Now it makes sense, just wondering why the first method did end up in a endless loop sad.
One reason could be the different stock layout?
From the partition layout you posted, "OS1" on stock firmware has the length of 0xc80000 or 13107200, while on PandoraBox it's:
% fgrep firmware < /proc/mtd
mtd4: 00f80000 00010000 "firmware"
Or 16252928, so there is some discrepancy. However OS1 is still larger than the firmware image file, so there issue is not here really.
But one hypothesis come to my mind, you do (at a specific time) erase the script that is running at start up, right? What if it's not possible to erase it? It will do the changes again and again and again.
I think you're onto something here. The /etc/rc.local script removes itself after it's done and before rebooting the system. But since it's in the ROM partition, it cannot really be deleted, so what happens is that a symbolic link is created on the /overlay partition with the target (overlay-whiteout) to mark it as deleted.
So if the /overlay partition were not mounted when it was trying to delete itself, it would just get an error saying something like rm: Read-only filesystem and then it would still be present upon the next boot.
One reason this could happen is if the JFFS2 (writeable) filesystem failed to be initialized because it didn't find its marker (0xDEADC0DE).
The JFFS2 initialization problem will usually appear when going from larger to smaller firmware and there is some leftover garbage in the partition that interferes with the supposedly empty space that is assigned to JFFS2. I think that's what likely happened here, especially as, if I recall correctly, Xiaomi stock images are in the neighborhood of 12MB. So I'd venture a guess that reflashing from stock would have probably worked if you first did an mtd erase OS1.
The firmware image includes the part called a padding to remedy that but I set the build script not to exceed 8MB in size when creating the padding, as I got the impression that it would break the flashing compatibility in some situations. Since the kernel and filesystem are already nearly 8MB by themselves that means the full padding is not appended. Perhaps the limit can be lifted so that the Optimal image includes the whole padding (about 150 kB). Then erasing the partition beforehand would not be necessary in such a scenario.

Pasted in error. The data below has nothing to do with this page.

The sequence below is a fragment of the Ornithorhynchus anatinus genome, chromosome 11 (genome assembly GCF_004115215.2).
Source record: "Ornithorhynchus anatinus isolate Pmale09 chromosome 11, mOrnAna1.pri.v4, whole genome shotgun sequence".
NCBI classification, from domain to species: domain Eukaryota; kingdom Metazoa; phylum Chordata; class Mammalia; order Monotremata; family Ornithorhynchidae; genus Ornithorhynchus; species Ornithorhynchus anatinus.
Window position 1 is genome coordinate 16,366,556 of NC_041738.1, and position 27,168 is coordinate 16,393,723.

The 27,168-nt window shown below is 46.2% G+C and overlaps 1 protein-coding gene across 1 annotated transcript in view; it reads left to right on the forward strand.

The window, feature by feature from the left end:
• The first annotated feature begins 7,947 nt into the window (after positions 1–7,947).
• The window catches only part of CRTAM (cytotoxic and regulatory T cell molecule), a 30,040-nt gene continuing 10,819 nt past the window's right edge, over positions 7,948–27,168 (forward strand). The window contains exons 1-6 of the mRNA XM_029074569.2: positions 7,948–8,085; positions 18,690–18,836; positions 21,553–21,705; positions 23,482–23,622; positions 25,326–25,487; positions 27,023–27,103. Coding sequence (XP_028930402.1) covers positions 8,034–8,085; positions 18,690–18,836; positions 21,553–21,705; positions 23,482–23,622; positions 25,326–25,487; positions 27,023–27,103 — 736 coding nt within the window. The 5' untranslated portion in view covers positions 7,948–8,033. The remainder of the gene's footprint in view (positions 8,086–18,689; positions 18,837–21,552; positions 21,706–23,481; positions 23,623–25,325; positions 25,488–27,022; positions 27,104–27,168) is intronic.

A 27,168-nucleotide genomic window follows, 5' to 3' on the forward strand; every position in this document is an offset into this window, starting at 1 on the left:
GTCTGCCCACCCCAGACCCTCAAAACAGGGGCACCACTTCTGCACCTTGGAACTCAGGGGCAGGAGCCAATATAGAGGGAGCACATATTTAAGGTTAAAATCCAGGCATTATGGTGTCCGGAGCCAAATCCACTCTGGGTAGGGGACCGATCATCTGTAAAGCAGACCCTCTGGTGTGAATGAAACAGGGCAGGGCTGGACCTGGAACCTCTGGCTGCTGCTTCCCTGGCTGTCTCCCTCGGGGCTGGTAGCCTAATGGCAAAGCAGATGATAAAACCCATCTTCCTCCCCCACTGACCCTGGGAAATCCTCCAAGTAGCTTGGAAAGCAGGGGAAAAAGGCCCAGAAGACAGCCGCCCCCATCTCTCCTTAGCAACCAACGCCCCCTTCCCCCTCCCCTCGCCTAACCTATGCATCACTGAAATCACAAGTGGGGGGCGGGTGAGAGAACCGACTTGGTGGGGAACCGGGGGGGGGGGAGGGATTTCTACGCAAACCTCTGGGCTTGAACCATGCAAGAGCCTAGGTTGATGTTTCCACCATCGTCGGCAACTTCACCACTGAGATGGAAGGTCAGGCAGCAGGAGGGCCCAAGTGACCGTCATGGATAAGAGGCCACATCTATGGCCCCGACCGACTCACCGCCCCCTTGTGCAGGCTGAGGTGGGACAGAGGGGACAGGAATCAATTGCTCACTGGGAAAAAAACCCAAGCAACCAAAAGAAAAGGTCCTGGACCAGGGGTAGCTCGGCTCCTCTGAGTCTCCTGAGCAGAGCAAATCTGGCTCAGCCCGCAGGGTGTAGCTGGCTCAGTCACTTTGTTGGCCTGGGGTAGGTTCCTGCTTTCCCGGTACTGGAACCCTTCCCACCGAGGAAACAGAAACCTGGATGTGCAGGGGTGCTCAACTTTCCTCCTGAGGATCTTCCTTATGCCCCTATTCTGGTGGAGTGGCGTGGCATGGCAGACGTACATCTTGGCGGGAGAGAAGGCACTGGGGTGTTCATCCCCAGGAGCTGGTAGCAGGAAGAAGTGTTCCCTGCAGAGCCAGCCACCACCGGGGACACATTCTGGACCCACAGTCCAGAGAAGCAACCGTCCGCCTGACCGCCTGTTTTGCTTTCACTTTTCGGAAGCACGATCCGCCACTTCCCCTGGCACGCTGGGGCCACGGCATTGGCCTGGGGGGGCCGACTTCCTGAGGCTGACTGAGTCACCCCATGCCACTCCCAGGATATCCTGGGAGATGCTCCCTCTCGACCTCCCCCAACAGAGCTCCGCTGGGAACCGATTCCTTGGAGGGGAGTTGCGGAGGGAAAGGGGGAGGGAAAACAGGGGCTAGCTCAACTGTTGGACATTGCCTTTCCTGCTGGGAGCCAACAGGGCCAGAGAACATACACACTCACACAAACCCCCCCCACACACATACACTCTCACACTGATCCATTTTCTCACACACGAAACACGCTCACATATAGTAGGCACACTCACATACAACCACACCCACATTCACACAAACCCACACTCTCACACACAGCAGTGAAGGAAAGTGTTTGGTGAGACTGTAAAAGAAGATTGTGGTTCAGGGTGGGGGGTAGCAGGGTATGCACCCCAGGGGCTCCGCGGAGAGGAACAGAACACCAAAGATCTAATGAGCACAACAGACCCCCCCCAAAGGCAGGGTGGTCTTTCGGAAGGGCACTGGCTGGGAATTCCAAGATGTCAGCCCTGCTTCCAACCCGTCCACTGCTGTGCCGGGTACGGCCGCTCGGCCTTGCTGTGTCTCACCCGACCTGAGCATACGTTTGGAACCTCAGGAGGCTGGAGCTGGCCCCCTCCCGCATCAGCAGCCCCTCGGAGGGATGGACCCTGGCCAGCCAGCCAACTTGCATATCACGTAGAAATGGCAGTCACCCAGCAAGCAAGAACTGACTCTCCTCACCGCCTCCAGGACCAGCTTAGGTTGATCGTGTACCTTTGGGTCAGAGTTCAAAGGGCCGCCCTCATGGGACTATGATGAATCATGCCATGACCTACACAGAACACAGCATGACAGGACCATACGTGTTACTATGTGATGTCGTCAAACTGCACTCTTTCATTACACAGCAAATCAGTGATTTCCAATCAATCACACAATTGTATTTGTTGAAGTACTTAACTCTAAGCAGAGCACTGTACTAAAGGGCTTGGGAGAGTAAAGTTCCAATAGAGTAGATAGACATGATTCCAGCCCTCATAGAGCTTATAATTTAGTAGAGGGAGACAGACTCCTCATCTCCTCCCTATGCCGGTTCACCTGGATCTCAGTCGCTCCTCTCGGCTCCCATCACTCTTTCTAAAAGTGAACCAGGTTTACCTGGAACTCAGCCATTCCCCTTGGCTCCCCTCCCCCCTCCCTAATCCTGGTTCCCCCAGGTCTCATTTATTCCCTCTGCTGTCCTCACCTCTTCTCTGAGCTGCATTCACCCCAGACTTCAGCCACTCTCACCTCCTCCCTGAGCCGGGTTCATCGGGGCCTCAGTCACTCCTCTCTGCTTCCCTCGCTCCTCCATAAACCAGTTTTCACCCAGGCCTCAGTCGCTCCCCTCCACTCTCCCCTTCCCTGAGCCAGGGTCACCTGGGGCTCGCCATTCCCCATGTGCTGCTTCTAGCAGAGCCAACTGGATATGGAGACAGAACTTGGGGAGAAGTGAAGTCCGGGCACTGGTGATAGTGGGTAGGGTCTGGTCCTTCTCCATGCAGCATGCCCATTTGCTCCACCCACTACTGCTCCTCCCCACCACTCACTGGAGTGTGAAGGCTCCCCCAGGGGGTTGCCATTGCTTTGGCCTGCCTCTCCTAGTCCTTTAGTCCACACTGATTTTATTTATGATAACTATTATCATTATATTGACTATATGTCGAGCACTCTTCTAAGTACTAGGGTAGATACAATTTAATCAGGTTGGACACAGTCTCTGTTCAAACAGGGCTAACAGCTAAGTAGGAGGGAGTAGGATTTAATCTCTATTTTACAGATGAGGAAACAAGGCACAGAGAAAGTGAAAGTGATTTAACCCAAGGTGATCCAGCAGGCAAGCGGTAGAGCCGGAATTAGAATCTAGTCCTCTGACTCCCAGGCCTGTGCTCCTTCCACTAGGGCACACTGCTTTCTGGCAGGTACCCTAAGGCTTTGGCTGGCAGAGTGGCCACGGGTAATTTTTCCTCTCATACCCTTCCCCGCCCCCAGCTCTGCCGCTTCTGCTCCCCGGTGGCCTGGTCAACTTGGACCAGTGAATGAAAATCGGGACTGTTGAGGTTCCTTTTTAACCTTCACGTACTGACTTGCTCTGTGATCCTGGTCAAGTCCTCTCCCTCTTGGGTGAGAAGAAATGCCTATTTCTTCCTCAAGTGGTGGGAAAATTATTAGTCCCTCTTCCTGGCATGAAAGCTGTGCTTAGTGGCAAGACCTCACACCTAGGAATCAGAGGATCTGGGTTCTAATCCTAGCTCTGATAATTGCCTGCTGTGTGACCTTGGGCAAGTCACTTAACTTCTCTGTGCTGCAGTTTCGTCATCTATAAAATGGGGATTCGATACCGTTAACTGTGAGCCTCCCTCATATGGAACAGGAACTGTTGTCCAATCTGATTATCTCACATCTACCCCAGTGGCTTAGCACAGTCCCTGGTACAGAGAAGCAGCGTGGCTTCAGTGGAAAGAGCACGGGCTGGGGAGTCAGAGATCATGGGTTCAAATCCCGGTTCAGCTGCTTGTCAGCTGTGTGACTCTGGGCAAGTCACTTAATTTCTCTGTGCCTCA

Still, no matter what it shouldn't end up with a boot loop. It's funny that when I wrote the script it didn't appear to me such a thing could happen (and in fact it just did). Now it seems obvious that, at the very least, the first line of /etc/rc.local should be something like:
fgrep -qs /overlay < /proc/mounts || exit 1
Thanks for bringing this interesting scenario to my attention.
Yeah, it worked great for me the couple of times I got to use it. Just be careful flashing it. There's no USB mode but instead you just plug in the Ethernet cable, get a DHCP lease automatically, point your browser to http://192.168.1.1, and flash whatever you want (even another bootloader). You can also run a program instead of pressing the Reset button on the router. Caveat: it's in Chinese only.